In the summer of 2019, The Art of Home in Cambridge, Ontario, Canada had a vision. They wanted to create an interactive mural which would contribute to the community and attract people to the neighbourhood. Fortunately, they had seen our #KitsWings mural online, and liked the style and engagement that this mural has, especially on Instagram. As a result, they reached out to us to see if we were interested in visiting the site to discuss their idea further and potentially provide a quote for us to create something similar, although totally unique for their space. After meeting them, we knew right away these were people we wanted to work with. They are passionate, incredibly smart, and hyper motivated to see not only their business grow, but to see the neighbourhood they call home thrive. They recognized the benefits of well thought out street art as a tool to get help them achieve their vision. We could not pass this opportunity up, agreed on a budget, and began the process of conceptualization.
We start by visiting the site. Photos never do a site justice simply because you can't really perceive how large the wall is. It is easier to get a sense of scale, space, and proportion when looking at the wall in person. This also gives us the time to take accurate measurements which we rely on for conceptualizing our ideas.
The asymmetry of the wall in these photos is because it is situated on a small incline. We take this technical challenge in to consideration when conceptualizing how the proportions of the space can play a role in the artwork itself. In this case, we will design something with in a rectangle and simply crop off the areas of the artwork that the small incline covers.
First major challenge: Painting over stucco
On site, we notice a major challenge right away. The wall is not smooth at all, it contains deep ridges of stucco, or plaster, or whatever it is. Regardless, it will require a much larger volume of paint compared to a flat wall, and rolling it will prove difficult, so we begin to consider the technical challenges involved with painting such a space. In all honesty, this characteristic of the wall nearly drove us to cancel the project, but we always say we like a good challenge, and what better challenge than using 3x more paint and time to create a mural 😎. (Yes, that was subtle sarcasm). We would not let this challenge stop us from trying.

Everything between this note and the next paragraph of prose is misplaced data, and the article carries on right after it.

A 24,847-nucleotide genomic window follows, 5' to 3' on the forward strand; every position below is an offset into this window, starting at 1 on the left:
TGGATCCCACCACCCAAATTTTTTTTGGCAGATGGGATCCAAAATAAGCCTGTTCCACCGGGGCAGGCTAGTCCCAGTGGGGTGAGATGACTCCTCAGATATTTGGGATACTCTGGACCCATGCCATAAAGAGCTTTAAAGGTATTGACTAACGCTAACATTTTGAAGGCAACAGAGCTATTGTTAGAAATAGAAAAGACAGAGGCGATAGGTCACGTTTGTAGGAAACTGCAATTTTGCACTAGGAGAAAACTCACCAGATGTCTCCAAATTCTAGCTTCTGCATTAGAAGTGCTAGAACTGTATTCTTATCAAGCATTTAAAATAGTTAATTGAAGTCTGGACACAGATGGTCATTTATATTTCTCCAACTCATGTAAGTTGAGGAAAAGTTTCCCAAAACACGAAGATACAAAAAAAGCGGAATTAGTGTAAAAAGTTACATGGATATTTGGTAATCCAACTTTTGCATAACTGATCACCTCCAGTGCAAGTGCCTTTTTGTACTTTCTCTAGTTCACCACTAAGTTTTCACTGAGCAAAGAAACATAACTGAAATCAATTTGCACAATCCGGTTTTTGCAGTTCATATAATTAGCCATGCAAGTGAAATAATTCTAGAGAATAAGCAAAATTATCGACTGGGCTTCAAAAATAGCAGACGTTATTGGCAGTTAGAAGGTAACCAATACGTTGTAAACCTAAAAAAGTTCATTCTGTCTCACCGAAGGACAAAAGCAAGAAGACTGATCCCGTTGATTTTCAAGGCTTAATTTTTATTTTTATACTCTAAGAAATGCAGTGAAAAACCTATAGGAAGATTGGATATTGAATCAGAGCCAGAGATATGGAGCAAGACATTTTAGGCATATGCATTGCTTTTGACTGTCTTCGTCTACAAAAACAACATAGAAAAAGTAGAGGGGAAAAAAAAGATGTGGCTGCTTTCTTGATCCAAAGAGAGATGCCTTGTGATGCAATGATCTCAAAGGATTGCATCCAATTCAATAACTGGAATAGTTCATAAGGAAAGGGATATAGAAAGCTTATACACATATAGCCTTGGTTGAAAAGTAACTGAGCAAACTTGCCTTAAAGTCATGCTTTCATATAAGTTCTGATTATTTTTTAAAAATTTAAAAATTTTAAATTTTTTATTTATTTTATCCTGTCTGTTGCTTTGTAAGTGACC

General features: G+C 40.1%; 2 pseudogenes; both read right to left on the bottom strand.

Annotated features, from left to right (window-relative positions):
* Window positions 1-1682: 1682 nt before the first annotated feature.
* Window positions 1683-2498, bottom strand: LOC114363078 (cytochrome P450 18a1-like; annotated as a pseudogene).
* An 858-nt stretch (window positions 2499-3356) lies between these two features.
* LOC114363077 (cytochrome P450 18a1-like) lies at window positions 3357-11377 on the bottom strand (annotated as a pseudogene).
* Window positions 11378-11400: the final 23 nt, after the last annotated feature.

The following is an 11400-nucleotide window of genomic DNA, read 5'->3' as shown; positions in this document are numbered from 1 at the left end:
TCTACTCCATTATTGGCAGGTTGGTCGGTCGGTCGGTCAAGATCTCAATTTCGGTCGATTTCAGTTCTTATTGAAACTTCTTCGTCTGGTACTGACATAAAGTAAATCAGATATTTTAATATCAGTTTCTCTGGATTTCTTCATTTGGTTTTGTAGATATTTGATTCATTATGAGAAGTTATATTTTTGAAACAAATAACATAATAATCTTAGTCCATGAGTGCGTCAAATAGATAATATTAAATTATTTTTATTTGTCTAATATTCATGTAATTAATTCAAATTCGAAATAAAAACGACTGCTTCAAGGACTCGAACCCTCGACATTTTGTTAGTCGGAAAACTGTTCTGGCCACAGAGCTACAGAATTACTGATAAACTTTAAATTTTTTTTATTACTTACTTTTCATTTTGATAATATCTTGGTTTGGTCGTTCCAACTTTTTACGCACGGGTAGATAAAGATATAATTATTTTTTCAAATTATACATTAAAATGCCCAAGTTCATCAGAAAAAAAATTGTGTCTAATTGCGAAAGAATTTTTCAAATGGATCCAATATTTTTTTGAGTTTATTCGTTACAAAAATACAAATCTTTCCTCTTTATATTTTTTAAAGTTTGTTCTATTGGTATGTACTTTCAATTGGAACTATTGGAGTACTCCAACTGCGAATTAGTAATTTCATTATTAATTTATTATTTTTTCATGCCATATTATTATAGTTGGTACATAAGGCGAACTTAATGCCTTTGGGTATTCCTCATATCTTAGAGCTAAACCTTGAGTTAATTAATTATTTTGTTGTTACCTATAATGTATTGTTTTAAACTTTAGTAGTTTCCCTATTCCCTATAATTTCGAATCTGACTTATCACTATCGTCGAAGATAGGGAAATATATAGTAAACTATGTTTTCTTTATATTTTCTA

Below you can see our first thumbnail sketch which is so hilariously sketchy and bad, it is almost embarrassing to share, however, our ideas often live exclusively in our minds, so even a quick sketch such as this one helps us visualize what we are thinking to see we are on the same page. Quick sketching, or thumbnail sketching, is a language in itself that perhaps we can only understand, but the seeds of the idea start to form. As the saying goes, a picture is worth a thousand words.
As we iterate through the process, and sketch more ideas, further refinement begins to happen, and we start to try a variety of ideas such as dragonfly wings, or Canada goose wings, and more. Some of our early ideas included the thought of a popular phrase in the area "#GaltLove" done typographically, or a black background, but we later abandoned in favour of simplicity and a teal background which better suits the client's brand. The client provided excellent feedback on what they wanted, and gave us a lot of creative room to interpret their vision. This room to explore is something we greatly appreciate, and hunt for in projects.
Through conversation, iteration, and conceptualization, we land on the idea of a large pair of interactive Canada goose wings which people can take a selfie in front of. Although we love abstraction, we study literal aspects of a Canada goose wing that we're interested in capturing, such as placement of feathers and how many feathers in each section of the wing. The illustration below shows how we start to subdivide the wing in an attempt to find some literal accuracy, all while maintaining our goal for abstraction. This doesn't look like a goose wing, but it is, and that's awesome!
After many iterations, the final illustration starts to come together. We are excited about the iconic Canada goose, since it is a very common sight along the Grand River which so beautifully flows through Cambridge.
Now that we are pleased with the direction and the way the wings could look, we spend a lot of time looking at and photographing the local flora of the region to get inspiration for the background of the wings. Below are some photographs of some such inspiration, all shot with in 1,000 meters of the wall's location.